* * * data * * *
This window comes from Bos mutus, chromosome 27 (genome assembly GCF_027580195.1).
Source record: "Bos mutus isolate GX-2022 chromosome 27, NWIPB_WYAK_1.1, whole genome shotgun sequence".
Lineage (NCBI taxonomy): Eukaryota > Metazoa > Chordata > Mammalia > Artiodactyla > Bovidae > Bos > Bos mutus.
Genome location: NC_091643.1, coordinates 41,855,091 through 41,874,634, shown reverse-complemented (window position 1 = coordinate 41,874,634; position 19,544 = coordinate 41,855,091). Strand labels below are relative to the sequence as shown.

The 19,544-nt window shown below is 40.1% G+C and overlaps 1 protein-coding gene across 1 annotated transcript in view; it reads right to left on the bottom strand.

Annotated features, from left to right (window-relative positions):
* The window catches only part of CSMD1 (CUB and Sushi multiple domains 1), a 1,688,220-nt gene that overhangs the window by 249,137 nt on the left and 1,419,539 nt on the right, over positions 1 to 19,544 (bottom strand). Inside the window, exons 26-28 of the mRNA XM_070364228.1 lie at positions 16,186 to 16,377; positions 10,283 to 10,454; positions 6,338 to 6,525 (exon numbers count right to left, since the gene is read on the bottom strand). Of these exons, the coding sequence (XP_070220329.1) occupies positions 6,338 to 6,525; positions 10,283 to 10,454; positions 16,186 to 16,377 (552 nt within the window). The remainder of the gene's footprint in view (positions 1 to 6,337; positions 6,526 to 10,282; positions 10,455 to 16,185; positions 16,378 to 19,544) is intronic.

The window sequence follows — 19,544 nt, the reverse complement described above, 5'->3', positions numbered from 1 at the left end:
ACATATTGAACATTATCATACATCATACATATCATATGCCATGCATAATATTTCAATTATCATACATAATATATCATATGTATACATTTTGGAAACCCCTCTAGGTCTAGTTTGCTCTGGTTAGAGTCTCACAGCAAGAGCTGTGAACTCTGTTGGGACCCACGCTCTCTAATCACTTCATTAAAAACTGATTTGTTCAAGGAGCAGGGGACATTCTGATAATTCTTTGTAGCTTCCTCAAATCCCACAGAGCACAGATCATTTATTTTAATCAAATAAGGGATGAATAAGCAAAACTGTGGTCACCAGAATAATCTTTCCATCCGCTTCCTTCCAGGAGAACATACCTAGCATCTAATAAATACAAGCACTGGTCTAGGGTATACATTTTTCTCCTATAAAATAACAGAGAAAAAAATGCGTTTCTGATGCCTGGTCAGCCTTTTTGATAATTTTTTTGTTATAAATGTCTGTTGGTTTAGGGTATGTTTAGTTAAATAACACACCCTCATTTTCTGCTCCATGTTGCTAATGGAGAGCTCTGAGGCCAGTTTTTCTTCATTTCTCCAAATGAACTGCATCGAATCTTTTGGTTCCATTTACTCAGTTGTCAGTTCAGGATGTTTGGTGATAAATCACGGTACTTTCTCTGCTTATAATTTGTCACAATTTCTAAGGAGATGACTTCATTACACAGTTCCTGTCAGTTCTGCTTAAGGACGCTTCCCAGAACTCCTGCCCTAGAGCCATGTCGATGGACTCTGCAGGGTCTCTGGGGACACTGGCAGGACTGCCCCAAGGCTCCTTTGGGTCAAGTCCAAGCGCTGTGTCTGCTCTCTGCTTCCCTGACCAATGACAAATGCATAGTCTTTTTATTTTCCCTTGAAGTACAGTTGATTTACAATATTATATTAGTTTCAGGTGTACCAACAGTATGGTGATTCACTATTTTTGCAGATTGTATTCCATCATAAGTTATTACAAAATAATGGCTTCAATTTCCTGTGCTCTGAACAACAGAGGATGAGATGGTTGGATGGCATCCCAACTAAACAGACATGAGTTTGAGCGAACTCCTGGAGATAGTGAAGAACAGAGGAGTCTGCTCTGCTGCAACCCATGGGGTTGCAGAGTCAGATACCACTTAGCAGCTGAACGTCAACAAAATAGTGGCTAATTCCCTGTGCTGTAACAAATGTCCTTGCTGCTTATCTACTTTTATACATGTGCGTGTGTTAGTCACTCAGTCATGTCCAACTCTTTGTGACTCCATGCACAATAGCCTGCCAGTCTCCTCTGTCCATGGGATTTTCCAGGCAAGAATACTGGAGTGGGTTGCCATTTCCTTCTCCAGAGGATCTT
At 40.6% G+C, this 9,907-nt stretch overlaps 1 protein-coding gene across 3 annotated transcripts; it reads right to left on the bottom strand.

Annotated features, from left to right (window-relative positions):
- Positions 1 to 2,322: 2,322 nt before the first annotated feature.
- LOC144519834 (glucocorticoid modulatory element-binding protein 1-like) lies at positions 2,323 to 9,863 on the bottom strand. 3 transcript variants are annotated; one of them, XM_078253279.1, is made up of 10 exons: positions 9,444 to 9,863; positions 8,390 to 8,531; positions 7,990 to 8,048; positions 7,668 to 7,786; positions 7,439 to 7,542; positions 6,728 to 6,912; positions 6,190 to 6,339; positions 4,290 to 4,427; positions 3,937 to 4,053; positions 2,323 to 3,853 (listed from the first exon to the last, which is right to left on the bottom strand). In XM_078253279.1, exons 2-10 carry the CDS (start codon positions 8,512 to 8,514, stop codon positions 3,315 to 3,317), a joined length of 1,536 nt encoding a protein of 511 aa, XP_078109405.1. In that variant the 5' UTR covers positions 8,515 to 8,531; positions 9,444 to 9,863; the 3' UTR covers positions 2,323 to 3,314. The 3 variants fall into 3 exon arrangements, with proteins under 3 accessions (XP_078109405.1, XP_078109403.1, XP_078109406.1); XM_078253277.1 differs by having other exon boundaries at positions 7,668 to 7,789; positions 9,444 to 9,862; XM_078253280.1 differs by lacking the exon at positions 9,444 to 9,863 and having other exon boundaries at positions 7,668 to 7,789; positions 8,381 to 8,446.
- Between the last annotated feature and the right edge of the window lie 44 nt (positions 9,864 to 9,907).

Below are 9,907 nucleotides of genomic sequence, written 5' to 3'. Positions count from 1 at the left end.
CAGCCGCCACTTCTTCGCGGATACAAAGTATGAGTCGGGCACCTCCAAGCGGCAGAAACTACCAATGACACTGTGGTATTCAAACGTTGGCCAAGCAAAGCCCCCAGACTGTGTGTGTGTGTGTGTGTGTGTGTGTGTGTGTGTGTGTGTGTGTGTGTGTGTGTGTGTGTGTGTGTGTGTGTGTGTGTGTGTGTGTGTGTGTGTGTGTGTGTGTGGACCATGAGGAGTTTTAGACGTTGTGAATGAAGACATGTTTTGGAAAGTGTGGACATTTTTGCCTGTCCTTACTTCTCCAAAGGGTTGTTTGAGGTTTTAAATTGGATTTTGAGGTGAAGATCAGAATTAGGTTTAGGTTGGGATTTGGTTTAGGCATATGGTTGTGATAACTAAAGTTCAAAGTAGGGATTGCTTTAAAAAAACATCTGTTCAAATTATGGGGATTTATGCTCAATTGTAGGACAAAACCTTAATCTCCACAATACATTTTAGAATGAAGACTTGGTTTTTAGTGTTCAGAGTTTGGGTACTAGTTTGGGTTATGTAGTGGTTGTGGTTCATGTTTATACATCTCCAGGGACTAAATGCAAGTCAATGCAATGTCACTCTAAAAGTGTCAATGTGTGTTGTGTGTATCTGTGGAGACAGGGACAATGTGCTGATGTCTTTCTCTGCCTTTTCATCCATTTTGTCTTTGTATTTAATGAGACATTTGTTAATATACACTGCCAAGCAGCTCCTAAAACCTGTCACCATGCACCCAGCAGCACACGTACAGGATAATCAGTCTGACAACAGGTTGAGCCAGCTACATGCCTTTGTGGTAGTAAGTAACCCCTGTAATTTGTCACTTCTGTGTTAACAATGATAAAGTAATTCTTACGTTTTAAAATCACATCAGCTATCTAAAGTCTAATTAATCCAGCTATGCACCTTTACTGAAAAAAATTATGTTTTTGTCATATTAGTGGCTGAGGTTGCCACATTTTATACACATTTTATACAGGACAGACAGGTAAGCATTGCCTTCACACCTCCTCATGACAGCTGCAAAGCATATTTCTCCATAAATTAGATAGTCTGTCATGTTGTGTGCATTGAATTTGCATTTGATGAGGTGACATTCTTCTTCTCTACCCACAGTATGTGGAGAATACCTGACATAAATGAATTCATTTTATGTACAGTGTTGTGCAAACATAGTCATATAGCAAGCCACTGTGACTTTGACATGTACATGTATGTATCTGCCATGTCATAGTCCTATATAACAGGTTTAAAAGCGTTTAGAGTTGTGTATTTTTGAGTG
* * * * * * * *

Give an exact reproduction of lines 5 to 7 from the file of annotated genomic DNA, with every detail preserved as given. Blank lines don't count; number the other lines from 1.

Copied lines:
The 19,544-nt window shown below is 40.1% G+C and overlaps 1 protein-coding gene across 1 annotated transcript in view; it reads right to left on the bottom strand.

Annotated features, from left to right (window-relative positions):
* The window catches only part of CSMD1 (CUB and Sushi multiple domains 1), a 1,688,220-nt gene that overhangs the window by 249,137 nt on the left and 1,419,539 nt on the right, over positions 1 to 19,544 (bottom strand). Inside the window, exons 26-28 of the mRNA XM_070364228.1 lie at positions 16,186 to 16,377; positions 10,283 to 10,454; positions 6,338 to 6,525 (exon numbers count right to left, since the gene is read on the bottom strand). Of these exons, the coding sequence (XP_070220329.1) occupies positions 6,338 to 6,525; positions 10,283 to 10,454; positions 16,186 to 16,377 (552 nt within the window). The remainder of the gene's footprint in view (positions 1 to 6,337; positions 6,526 to 10,282; positions 10,455 to 16,185; positions 16,378 to 19,544) is intronic.